(The following is transcribed from a conversation between the informant and interviewer.)
Interviewer: Can you tell me a joke?
Informant: Sure. Here’s one my mother always told me. Do you know why the Eskimos warsh their clothes in Tide?
Informant: It’s too cold out-tide. (laughs)
Interviewer: (chuckles) Wow. That’s uhh… that’s a good one. Do you think she got that from somewhere or do you think she came up with it?
Informant: N- She always told that joke – no she probably heard it someplace and just repeated it cause she thought it was funny.
Background: My informant was born and raised in southern Illinois to very strict Catholic parents. She has strong Irish and Italian heritage. Her mother disliked profanity in all senses, so though this joke does carry the now offensive demonym ‘Eskimo,’ it is not very risque in any sense, or directed at Inuit people for that matter.
Context: The informant is my grandmother, and has always had a proclivity for telling stories, jokes, and wives tales. This piece was selected out of many from a recording of a long night of telling stories in a comfortable environment.
Thoughts: I think the most interesting things to examine about this joke are that A) even though it’s from over half a century ago it still makes apt use of a corporate name for the central pun and B) to a devout and strict Catholic woman back in the day, words that we now understand are offensive were regarded as fit for joking. Though this woman – my great grandmother – may have never sworn I don’t doubt she had no problem with other racist or offensive names for people or groups. This is a common and interesting problem with religion as a measure of “goodness.”
“A three dog night, which as far as I can tell, means like, harsh, like probably cold night. Comes from dog sledders, when they were traversing the wilderness. A three dog night would be a night where you would have to like cuddle up with three of your dogs to be able to stay warm for the night.”
The informant is a student at the University of Southern California and he does not recall where he first heard this piece of folklore. It is a saying that is normally only used in extremely cold weathered countries where sled dogs and freezing temperatures are the norm. It has a literal meaning behind it, where in these extremely cold areas, people would huddle and sleep with their dogs in order to stay warm for the night. A three dog night is an especially freezing night, because a person doesn’t need one, or two of their dogs to stay warm, but needs three.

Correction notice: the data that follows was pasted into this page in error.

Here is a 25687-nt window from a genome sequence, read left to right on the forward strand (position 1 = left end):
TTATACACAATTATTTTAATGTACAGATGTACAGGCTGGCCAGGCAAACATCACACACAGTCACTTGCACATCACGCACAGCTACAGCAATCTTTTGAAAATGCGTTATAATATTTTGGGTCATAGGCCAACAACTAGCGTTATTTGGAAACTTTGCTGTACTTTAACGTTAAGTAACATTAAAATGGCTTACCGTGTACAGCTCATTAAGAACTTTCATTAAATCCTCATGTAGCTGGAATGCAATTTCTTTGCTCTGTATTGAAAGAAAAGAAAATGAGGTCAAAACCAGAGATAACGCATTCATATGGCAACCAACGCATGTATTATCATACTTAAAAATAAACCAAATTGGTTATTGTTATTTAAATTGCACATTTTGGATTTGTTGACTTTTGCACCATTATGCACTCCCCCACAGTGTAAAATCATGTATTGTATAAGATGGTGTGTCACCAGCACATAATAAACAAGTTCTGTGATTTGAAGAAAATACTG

It is said that the band Three Dog Night is named after this saying, where one of the vocalist’s girlfriend heard the phrase being used in a documentary about Australian Aborigines. However, there has also been debate about the saying originating with the Inuits. This search unable to trace back to a single point indicates how the original source was lost and this saying has now become like many other pieces of folklore; with no one author.
Annotation: The Australian band Three Dog Night formed because the vocalists girlfriend heard this piece of folklore about indigenous Australians.
This myth is known to mirror Christian theology and was spread by the natives of Alaska, specifically the Inuit culture.
Inuits first of all believe in a “divine spirit” that created the Raven. The Raven was originally a seagull, who was brilliantly white and pure. The “divine spirit” also created man and the man lived in a hut. The divine spirit forbade the raven from going in to the man’s hut. However the raven would continually intrude on the man’s hut. Yet one day the raven was caught by the divine spirit in the hut. The raven in fear of the divine spirit escaped through the smokehole, and thus turned black due to all the soot. This is the story of how the seagull became a Raven and from then on the Raven became a trickster. The raven is known as the source of sin and trickery to humans, as this Raven taught humankind to lie, steal, and other evils.
My informant stated that in Alaska, that many regions have variations of this story. This version of the story comes from the Chignik Tradition. My informant has heard this from elders of Chignik as he was listening to their stories while at a fishing stop. He shares this myth as he belives that it is very interesting as it is a variation of the fall of Lucifer. My informant states that the elders love to share this myth and keep the Inuit stories alive and he also think it is a creative take.
This is a very entertaining creation myth as seagull must be prevalent on Alaska, yet so are raven. It is an interesting connection that the Inuit people have made that the a raven use to be a seagull. What is also interesting is how similar this story is to the fall of Lucifer: the raven betrayed the divine spirit’s trust and thus spread evil to get back at the divine spirit, Lucifer betrayed God and thus has a vendetta against him. This legend also has a nice narrative structure where a seagull which is white is pure, and a raven which is black contains all of mankind’s evil. Not only is this a creation myth about the raven, but also the birth of all the sins in the world.